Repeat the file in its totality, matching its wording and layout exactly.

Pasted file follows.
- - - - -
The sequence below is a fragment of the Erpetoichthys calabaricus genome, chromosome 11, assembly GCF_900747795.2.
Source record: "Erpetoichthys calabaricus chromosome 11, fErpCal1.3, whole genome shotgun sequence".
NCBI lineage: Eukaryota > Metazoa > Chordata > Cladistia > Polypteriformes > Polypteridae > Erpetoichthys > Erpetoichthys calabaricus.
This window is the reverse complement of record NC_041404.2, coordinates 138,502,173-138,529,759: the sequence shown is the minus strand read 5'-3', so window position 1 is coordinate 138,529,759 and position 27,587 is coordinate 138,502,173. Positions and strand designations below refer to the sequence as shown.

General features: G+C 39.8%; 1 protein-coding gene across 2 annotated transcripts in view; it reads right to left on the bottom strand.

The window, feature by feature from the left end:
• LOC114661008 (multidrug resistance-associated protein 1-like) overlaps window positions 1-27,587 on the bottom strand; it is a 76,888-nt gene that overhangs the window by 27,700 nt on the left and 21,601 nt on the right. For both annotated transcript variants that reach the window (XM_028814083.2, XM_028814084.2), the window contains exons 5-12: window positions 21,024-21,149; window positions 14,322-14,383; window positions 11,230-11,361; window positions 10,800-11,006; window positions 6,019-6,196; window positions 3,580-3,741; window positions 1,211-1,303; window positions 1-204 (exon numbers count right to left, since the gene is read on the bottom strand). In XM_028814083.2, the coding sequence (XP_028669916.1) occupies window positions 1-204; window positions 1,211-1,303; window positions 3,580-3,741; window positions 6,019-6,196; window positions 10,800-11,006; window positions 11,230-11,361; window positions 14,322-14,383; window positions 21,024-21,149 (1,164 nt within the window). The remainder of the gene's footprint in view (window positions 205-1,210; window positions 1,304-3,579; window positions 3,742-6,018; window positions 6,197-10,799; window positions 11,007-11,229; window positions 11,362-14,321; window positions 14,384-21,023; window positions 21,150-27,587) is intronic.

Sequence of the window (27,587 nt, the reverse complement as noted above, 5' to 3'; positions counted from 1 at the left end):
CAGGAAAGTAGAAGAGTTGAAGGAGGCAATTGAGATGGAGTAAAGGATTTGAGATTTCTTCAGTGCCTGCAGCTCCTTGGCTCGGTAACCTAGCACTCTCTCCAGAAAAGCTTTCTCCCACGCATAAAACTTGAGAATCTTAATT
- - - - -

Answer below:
The sequence below is a fragment of the Erpetoichthys calabaricus genome, chromosome 11, assembly GCF_900747795.2.
Source record: "Erpetoichthys calabaricus chromosome 11, fErpCal1.3, whole genome shotgun sequence".
NCBI lineage: Eukaryota > Metazoa > Chordata > Cladistia > Polypteriformes > Polypteridae > Erpetoichthys > Erpetoichthys calabaricus.
This window is the reverse complement of record NC_041404.2, coordinates 138,502,173-138,529,759: the sequence shown is the minus strand read 5'-3', so window position 1 is coordinate 138,529,759 and position 27,587 is coordinate 138,502,173. Positions and strand designations below refer to the sequence as shown.

General features: G+C 39.8%; 1 protein-coding gene across 2 annotated transcripts in view; it reads right to left on the bottom strand.

The window, feature by feature from the left end:
• LOC114661008 (multidrug resistance-associated protein 1-like) overlaps window positions 1-27,587 on the bottom strand; it is a 76,888-nt gene that overhangs the window by 27,700 nt on the left and 21,601 nt on the right. For both annotated transcript variants that reach the window (XM_028814083.2, XM_028814084.2), the window contains exons 5-12: window positions 21,024-21,149; window positions 14,322-14,383; window positions 11,230-11,361; window positions 10,800-11,006; window positions 6,019-6,196; window positions 3,580-3,741; window positions 1,211-1,303; window positions 1-204 (exon numbers count right to left, since the gene is read on the bottom strand). In XM_028814083.2, the coding sequence (XP_028669916.1) occupies window positions 1-204; window positions 1,211-1,303; window positions 3,580-3,741; window positions 6,019-6,196; window positions 10,800-11,006; window positions 11,230-11,361; window positions 14,322-14,383; window positions 21,024-21,149 (1,164 nt within the window). The remainder of the gene's footprint in view (window positions 205-1,210; window positions 1,304-3,579; window positions 3,742-6,018; window positions 6,197-10,799; window positions 11,007-11,229; window positions 11,362-14,321; window positions 14,384-21,023; window positions 21,150-27,587) is intronic.

Sequence of the window (27,587 nt, the reverse complement as noted above, 5' to 3'; positions counted from 1 at the left end):
CAGGAAAGTAGAAGAGTTGAAGGAGGCAATTGAGATGGAGTAAAGGATTTGAGATTTCTTCAGTGCCTGCAGCTCCTTGGCTCGGTAACCTAGCACTCTCTCCAGAAAAGCTTTCTCCCACGCATAAAACTTGAGAATCTTAATT